| A Typical Picture of Renovation.|
Yes, corporate FF and all - unfortunate but true.
to living in your new
home, let alone a new
city, takes longer than
expected! When Randy
and I were in the process
of our move from out-of-
state, friends who had
experience in this arena
advised us to be patient;
we were told that to even
start to feel settled and
make new friends takes a
solid two years. I
remember doubting their
long estimate at the time.
But two years in, I kept
telling others we had
moved “just last year” -
because it seemed we had barely arrived - before realizing how much time had actually passed! Now, over three years later, this place is finally starting to feel like home.
Once in your new ‘hood, you could hang at the nearest bar for social interaction - and there is certainly a time and place for that - but it is the least dynamic of options. A few things we started doing early and often were invaluable in truly acquainting us with our new setting:
1. Get to know your neighbors. My fellow native Phoenicians will sympathize with how challenging this can be. Born and raised in Phoenix, prior to moving I was accustomed to the cinder block walls that separate every property. Plus, partly due to the heat, people tend to drive directly into their garages at the end of the day. The walls and garages don’t make for very good neighborliness; you almost never see one another, let alone speak. As I have become an adult, though, I have increasingly realized how important and rewarding it is to be a good neighbor and how priceless good neighbors are! They were also an invaluable information resource for us new-in-towners.
2. Take a class. I have discovered my local community college, and am so glad I have! I went directly to a state university after high school, so never had the opportunity to be involved with a community college until I decided to take a few exploratory courses, with a career change in mind, shortly after arriving in town. The CC was a great place to start learning about local activist groups and non-profit organizations, and to meet a diverse cast of others from the community. Whether you are considering a career change yourself; want to add a certification to your resume; have always wondered about organic chemistry, Eastern European history, computer science or are simply determined to find out what this “Zumba” thing is all about, the classes are extremely affordable and the lifelong learning setting is invigorating.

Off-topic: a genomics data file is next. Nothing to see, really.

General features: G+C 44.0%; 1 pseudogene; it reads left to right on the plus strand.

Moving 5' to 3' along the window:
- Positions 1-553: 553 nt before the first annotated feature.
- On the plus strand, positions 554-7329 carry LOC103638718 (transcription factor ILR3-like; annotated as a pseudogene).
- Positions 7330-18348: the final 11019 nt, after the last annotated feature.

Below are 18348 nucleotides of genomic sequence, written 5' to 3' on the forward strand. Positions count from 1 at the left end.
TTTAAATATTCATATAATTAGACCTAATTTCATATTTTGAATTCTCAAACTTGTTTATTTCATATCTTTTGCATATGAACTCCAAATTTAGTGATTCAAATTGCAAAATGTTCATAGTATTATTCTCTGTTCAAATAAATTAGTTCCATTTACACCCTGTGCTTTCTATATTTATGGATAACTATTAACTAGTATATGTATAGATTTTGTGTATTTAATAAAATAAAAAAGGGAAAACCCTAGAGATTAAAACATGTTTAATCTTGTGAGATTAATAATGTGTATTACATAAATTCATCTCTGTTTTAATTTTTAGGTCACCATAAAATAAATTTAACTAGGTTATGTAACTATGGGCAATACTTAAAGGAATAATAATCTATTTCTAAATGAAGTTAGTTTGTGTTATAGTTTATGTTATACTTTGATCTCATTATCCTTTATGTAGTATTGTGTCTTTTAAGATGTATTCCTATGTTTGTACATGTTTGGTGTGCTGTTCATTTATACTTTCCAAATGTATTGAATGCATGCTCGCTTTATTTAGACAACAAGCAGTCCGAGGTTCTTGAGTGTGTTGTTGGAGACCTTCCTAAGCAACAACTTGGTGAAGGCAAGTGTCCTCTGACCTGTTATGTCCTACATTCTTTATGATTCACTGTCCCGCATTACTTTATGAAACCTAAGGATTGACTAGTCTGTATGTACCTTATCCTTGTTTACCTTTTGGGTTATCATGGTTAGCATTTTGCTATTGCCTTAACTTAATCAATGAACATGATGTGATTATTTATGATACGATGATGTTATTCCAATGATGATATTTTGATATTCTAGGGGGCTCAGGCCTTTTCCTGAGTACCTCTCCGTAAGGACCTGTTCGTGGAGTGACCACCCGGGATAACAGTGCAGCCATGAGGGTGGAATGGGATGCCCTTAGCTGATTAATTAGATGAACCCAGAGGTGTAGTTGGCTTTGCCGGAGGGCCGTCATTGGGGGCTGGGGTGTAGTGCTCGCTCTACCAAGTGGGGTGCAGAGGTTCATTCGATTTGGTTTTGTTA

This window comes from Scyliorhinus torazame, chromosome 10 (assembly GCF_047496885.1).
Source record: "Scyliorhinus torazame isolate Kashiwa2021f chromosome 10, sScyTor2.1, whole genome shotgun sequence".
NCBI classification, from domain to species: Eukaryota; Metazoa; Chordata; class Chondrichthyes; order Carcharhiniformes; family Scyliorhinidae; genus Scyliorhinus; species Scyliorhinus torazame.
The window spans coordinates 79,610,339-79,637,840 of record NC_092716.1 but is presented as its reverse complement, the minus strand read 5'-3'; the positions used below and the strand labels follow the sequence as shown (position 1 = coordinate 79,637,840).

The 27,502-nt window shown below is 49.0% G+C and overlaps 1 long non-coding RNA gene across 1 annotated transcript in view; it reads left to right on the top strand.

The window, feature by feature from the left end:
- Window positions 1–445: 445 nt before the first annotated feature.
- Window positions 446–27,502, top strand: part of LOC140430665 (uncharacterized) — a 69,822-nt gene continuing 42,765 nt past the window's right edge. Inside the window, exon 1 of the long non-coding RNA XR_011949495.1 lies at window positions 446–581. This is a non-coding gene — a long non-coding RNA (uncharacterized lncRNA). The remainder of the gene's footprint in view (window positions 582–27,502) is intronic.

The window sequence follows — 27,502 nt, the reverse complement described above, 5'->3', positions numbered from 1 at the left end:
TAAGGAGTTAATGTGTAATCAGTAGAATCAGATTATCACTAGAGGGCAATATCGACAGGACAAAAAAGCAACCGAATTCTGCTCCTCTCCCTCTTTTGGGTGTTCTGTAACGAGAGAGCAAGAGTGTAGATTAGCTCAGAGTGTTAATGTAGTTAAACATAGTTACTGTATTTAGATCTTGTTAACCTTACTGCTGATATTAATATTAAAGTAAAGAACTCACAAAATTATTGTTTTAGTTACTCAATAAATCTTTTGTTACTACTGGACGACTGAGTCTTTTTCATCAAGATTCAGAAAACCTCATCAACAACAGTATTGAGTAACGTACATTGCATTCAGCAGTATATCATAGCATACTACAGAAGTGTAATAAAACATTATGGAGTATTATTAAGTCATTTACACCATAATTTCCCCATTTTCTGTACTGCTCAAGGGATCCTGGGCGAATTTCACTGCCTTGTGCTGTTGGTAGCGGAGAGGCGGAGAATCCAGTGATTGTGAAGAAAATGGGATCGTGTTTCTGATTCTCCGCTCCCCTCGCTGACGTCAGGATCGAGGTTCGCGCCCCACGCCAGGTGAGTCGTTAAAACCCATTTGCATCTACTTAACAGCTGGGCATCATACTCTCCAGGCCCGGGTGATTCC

3. Find free activities. Even if you aren’t strapped for cash like Randy and I were (and are!), picking up your local publication (i.e. Phoenix New Times, Illinois Times, etc.) at a coffee shop each week is totally worth the five minutes. You will discover listings of just about every uber-local event and establishment in town, and all sorts of free activities. By checking out free film series, art displays, open mic nights, etc., we not only saved the cash we would have spent going to the movies or a bar, but we became better acquainted with some of the subtle, quirky, subcultural vibes happening around town as well. Plus, just attempting to find the locations served as much-needed practice maneuvering the city!
|Dressed up for Hoogland's Rocky Horror Show. Local theater,|
and went with our super fun neighbors! (See Items #1 & #5.)